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Databases in Depth: The Relational Model for Practitioners

Overview

This book sheds light on the principles behind the relational model, which is fundamental to all database-backed applications—and, consequently, most of the work that goes on in the computing world today. Database in Depth: The Relational Model for Practitioners goes beyond the hype and gets to the heart of how relational databases actually work.Ideal for experienced database developers and designers, this concise guide gives you a clear view of the technology—a view that's not influenced by any vendor or ...

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Database in Depth: Relational Theory for Practitioners

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Overview

This book sheds light on the principles behind the relational model, which is fundamental to all database-backed applications—and, consequently, most of the work that goes on in the computing world today. Database in Depth: The Relational Model for Practitioners goes beyond the hype and gets to the heart of how relational databases actually work.Ideal for experienced database developers and designers, this concise guide gives you a clear view of the technology—a view that's not influenced by any vendor or product. Featuring an extensive set of exercises, it will help you:

  • understand why and how the relational model is still directly relevant to modern database technology (and will remain so for the foreseeable future)
  • see why and how the SQL standard is seriously deficient
  • use the best current theoretical knowledge in the design of their databases and database applications
  • make informed decisions in their daily database professional activities
Database in Depth will appeal not only to database developers and designers, but also to a diverse field of professionals and academics, including database administrators (DBAs), information modelers, database consultants, and more. Virtually everyone who deals with relational databases should have at least a passing understanding of the fundamentals of working with relational models.Author C.J. Date has been involved with the relational model from its earliest days. An exceptionally clear-thinking writer, Date lays out principle and theory in a manner that is easily understood. Few others can speak as authoritatively the topic of relational databases as Date can.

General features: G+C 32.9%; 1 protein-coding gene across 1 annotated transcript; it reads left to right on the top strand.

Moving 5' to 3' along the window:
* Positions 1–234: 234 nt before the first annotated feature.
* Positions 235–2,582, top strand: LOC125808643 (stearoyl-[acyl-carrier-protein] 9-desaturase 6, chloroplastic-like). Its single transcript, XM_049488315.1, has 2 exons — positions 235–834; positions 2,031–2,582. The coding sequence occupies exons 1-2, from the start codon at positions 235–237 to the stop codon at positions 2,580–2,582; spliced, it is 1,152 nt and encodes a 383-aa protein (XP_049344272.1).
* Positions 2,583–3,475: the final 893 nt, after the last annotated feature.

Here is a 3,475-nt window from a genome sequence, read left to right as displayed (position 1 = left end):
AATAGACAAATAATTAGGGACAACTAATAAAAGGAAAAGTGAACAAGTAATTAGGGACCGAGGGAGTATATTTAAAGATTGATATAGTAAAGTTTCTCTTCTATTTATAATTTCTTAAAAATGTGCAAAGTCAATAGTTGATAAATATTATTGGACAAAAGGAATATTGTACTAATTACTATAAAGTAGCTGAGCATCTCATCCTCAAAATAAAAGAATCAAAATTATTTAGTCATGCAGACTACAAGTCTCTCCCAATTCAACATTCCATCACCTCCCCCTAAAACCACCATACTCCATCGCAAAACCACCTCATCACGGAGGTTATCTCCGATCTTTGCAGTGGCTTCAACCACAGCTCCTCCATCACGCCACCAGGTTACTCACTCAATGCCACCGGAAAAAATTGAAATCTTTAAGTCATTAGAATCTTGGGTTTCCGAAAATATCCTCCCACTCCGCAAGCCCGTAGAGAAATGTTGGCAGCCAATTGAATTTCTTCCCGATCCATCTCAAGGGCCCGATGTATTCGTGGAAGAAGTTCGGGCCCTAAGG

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Product Details

  • ISBN-13: 9780596100124
  • Publisher: O'Reilly Media, Incorporated
  • Publication date: 5/15/2005
  • Edition description: 1st Edition
  • Edition number: 1
  • Pages: 232
  • Product dimensions: 7.00 (w) x 9.19 (h) x 0.72 (d)

Meet the Author

C.J. Date has a stature that is unique within the database industry. C.J. is a prolific writer, and is well-known for his best-selling textbook: An Introduction to Database Systems (Addison Wesley). C.J. is an exceptionally clear-thinking writer who can lay out principles and theory in a way easily understood by his audience.

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Table of Contents

Dedicated to the memory of E.F.Codd;
Foreword;
Preface;
What Makes This Book Different?;
Further Preliminaries;
Conventions Used in This Book;
Using Code Examples;
Safari Enabled;
Comments and Questions;
Acknowledgments;
Chapter One: Introduction;
1.1 A Remark on Terminology;